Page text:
Finally, the β-hairpin conformation was definitively confirmed for all compounds by the positive difference between experimental Hα chemical shift values and “random” ones26 (Fig. 6). Only Met-3 of G1a-1 is characterized by a negative ΔδαH value. This is probably due to the anisotropic effect27 of the aromatic ring of Phe-11 that faces Met-3, as evicted from ROESY experiments (Fig. S6A, ESI†).
Taking together both experimental and theoretical results, we can conclude that different hairpin architectures are possible for G1a and G2a, depending on the N-terminus sequence. The GVVIE motif in G2a strongly stabilizes a single “matched” hairpin conformation. On the other hand, the GLMVG motif in G1a gave a dynamic equilibrium between two possible architectures, the “mismatched” hairpin being the more stable.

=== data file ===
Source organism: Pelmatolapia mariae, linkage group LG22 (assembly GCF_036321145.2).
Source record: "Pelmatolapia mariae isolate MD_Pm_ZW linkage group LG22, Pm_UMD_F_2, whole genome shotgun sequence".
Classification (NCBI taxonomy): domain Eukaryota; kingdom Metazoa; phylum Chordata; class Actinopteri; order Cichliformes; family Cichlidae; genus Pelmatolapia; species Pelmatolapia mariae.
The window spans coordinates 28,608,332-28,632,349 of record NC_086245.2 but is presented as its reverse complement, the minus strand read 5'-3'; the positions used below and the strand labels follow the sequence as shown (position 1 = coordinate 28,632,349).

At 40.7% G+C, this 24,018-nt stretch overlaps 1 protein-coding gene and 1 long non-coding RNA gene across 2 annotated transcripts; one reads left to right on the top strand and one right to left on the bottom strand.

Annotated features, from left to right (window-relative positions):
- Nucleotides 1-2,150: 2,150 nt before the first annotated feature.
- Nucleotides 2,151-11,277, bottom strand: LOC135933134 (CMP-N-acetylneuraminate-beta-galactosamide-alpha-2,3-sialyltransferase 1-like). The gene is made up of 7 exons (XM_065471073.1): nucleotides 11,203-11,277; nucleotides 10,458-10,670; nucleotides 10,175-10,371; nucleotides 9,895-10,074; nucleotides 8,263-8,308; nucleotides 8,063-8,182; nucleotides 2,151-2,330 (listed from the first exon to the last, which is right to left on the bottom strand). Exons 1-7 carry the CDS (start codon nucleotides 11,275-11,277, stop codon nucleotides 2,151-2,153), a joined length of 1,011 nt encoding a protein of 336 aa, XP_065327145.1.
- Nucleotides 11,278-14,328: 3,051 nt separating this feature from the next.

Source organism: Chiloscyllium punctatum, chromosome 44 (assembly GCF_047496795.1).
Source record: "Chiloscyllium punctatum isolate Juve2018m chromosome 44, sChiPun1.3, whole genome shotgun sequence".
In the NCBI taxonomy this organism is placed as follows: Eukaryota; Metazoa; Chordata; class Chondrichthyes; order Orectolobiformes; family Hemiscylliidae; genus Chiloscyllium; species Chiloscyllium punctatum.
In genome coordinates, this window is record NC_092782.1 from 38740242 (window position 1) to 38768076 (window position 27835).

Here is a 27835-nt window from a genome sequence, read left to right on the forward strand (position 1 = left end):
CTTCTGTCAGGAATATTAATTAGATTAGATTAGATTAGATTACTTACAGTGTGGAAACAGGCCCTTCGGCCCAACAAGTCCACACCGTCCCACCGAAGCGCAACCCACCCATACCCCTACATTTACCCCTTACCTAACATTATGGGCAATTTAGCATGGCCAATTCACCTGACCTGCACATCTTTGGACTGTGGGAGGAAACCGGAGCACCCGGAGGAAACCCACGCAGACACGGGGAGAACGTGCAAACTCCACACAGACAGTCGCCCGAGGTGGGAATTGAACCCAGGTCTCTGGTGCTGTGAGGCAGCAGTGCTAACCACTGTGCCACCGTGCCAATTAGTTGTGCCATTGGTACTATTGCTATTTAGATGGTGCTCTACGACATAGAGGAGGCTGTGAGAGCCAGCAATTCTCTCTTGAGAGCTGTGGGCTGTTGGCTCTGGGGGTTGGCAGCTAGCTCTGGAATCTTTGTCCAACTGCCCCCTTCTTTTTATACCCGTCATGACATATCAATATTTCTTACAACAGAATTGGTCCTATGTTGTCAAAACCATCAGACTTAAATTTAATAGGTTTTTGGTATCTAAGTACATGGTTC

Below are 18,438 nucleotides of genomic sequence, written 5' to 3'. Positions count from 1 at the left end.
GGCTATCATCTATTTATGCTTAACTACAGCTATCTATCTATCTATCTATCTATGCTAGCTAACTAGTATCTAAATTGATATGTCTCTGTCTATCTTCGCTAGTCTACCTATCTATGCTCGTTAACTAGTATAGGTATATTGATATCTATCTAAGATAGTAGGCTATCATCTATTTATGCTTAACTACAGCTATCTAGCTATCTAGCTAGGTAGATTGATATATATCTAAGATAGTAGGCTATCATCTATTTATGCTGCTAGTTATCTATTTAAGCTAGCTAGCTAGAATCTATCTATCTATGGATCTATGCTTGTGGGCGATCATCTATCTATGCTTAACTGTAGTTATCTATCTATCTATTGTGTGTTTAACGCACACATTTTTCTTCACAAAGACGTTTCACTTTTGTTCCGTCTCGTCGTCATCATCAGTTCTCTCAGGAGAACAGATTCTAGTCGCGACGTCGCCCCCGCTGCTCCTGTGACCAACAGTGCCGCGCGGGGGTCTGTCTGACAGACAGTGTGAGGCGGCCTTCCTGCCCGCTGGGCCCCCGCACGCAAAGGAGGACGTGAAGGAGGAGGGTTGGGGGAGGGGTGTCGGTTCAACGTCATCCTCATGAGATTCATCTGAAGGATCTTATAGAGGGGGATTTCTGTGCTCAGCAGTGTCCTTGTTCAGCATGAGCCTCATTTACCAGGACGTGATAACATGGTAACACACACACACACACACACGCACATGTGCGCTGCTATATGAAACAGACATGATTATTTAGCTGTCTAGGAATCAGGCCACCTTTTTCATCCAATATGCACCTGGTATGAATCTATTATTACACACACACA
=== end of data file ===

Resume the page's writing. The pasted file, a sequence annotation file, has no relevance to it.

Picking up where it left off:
The ability of compounds G1–3 and SRE1–3 to interact with Aβ1–42 during the fibrillization process was first studied by thioflavin-T (ThT) fluorescence spectroscopy.28 The fluorescence curve for Aβ1–42 at a concentration of 10 μM followed the typical sigmoid pattern with a lag phase of 4–5 h followed by an elongation phase and a final plateau reached after 10–12 h (Fig. 7a). Two parameters were derived from the ThT curves of Aβ1–42 alone and in the presence of the evaluated compound: (1) t 1/2, is defined as the time at which the half maximal ThT fluorescence is observed, which gives insight on the rate of the aggregation process; (2) the fluorescence intensity at the plateau (F) which is assumed to depend on the amount of fibrillar material formed (Table 1).